“It was created to do a whole host of things: to provide educational resources, administrative and technical advice,” wrote House of Delegates spokeswoman Ann Ali in an email. “The Commission was tasked with reviewing applicants and approving funding awards as well as presenting to the Legislature any recommendations regarding appropriations to the fund and recommended policy necessary to facilitate more grant funding for coalfield communities.”

But nearly two years after the commission’s creation, even that single effort has gone nowhere due to a critical lack of both people and money. 

“We passed a bill that was pretty narrowly written to be able to set up an entity that could deliver the funds through the state for these communities,” said Lisa Zukoff, a former delegate from Marshall County who sat on both the coal workgroup and select committee. “And no funding was ever forthcoming to put it in the state budget.”

Under state law, Gov. Jim Justice was responsible for appointing the commission’s members, which he didn’t do until last February — nearly a year after the Legislature passed the measure that established the commission. And even then, Justice only appointed five members. 

Of those members, four of them only served for about ten months because their terms were set to expire Dec. 31, 2023, as mandated by state code. Only one currently remains on the commission, and there is no record in the West Virginia Secretary of State’s database of the body ever meeting.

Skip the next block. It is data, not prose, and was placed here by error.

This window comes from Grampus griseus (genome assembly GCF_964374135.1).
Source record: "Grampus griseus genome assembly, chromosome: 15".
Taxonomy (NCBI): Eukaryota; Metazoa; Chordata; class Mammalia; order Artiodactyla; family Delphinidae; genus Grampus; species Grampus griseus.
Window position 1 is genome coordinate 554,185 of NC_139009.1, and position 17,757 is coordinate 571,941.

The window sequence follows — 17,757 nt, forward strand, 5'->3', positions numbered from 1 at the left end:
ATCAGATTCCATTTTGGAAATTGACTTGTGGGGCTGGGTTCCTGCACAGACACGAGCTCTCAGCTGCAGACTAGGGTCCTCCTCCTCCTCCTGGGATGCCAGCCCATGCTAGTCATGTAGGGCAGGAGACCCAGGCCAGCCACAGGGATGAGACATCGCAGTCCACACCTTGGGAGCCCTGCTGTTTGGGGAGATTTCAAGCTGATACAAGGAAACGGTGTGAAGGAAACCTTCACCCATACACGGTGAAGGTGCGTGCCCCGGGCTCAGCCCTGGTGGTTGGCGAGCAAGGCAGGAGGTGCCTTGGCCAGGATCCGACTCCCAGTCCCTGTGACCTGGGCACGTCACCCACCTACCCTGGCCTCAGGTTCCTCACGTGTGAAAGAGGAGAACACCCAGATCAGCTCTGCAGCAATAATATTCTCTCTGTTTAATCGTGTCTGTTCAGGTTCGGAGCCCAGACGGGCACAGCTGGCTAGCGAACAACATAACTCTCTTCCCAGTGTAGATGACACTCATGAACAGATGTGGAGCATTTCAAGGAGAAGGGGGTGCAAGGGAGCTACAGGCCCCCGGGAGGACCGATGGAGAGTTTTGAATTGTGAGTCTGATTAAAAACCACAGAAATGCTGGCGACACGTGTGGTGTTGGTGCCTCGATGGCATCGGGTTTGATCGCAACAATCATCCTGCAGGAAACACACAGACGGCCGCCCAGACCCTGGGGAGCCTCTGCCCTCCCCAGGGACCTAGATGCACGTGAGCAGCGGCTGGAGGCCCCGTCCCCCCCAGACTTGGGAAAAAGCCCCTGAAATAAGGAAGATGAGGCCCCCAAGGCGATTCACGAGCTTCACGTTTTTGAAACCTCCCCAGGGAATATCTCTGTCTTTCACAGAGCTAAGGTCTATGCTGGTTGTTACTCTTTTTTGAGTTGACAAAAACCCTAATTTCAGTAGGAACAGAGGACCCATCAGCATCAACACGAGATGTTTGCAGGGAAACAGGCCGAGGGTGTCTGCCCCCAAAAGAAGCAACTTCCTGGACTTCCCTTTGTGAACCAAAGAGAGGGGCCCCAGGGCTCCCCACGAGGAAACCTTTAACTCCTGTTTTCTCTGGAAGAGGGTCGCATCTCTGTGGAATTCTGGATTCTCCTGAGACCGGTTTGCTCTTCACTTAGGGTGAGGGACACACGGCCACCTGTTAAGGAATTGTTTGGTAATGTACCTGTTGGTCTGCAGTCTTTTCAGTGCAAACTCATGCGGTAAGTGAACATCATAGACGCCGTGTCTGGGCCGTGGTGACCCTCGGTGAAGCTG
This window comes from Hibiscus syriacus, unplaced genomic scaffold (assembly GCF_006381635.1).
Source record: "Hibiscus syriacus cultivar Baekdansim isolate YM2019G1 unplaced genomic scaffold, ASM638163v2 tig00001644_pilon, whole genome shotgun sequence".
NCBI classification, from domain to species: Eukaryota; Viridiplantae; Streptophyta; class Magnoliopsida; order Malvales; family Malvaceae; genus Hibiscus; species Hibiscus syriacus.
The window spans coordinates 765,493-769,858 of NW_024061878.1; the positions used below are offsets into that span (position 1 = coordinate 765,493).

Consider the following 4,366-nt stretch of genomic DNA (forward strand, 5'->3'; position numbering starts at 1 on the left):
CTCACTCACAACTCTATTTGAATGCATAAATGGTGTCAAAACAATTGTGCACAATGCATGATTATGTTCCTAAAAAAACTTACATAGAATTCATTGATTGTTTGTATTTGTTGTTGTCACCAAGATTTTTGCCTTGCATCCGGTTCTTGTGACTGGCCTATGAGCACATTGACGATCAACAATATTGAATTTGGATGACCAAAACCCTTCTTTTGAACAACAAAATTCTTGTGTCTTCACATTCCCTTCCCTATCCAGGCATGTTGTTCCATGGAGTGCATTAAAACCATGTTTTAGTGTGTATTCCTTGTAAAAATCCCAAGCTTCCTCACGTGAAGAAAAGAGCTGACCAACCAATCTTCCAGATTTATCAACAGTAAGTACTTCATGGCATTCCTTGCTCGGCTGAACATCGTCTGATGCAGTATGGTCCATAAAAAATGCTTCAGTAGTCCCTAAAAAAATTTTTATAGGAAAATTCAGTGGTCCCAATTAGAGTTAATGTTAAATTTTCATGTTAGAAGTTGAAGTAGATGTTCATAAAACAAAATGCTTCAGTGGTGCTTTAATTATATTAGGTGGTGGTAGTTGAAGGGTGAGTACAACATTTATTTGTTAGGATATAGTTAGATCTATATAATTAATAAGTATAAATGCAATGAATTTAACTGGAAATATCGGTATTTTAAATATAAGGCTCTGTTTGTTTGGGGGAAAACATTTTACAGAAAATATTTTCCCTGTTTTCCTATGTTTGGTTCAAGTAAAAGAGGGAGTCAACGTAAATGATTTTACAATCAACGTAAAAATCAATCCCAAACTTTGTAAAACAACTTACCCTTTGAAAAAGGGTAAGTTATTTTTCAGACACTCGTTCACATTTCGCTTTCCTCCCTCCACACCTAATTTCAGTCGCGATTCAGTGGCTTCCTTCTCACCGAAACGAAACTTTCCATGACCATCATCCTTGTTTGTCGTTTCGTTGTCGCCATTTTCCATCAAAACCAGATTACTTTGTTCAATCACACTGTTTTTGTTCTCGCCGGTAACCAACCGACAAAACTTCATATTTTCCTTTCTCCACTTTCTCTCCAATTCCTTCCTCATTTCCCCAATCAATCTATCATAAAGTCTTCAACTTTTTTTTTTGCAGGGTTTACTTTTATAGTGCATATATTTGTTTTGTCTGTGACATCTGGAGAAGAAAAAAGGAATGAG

But even if the commission was fully staffed and meeting, they wouldn’t have any money to dole out. At the time of the bill’s passing, Evans said he was told the commission would be funded. But in the nearly two years since its creation, that money has never materialized. 

Del. Mark Dean, R-Mingo, who chaired the select committee, said while there was talk about funding the commission at the time, nothing was ever set in stone. As for why there still hasn’t been money allocated to the program, Dean said he didn’t know. 

If the state suddenly chose to funnel money into the program now, it’s likely most of the federal funds the committee was eyeing have already been allocated. 

“One more thing for us to talk about but never do,” Zukoff said. “And frankly, in our lifetime, how many more opportunities are we going to have to have that type of money put into our state to help with a truly important need? I think it’s just a shame that the state didn’t step up to the plate to add some funding at the time.” 

While lawmakers gear up for another legislative session, coalfield communities are still waiting for something to change. 

In Welch, Thomas Bell was optimistic after lawmakers held a 2021 listening session, feeling there was “extreme promise” that the issues discussed could be addressed. 

Now, that hope is diminished.

“We just hope and pray,” said Bell. “That’s all you can do, just hope and pray that there’s an end in sight. As of right now, I don’t see where it’s getting any better for the average person.”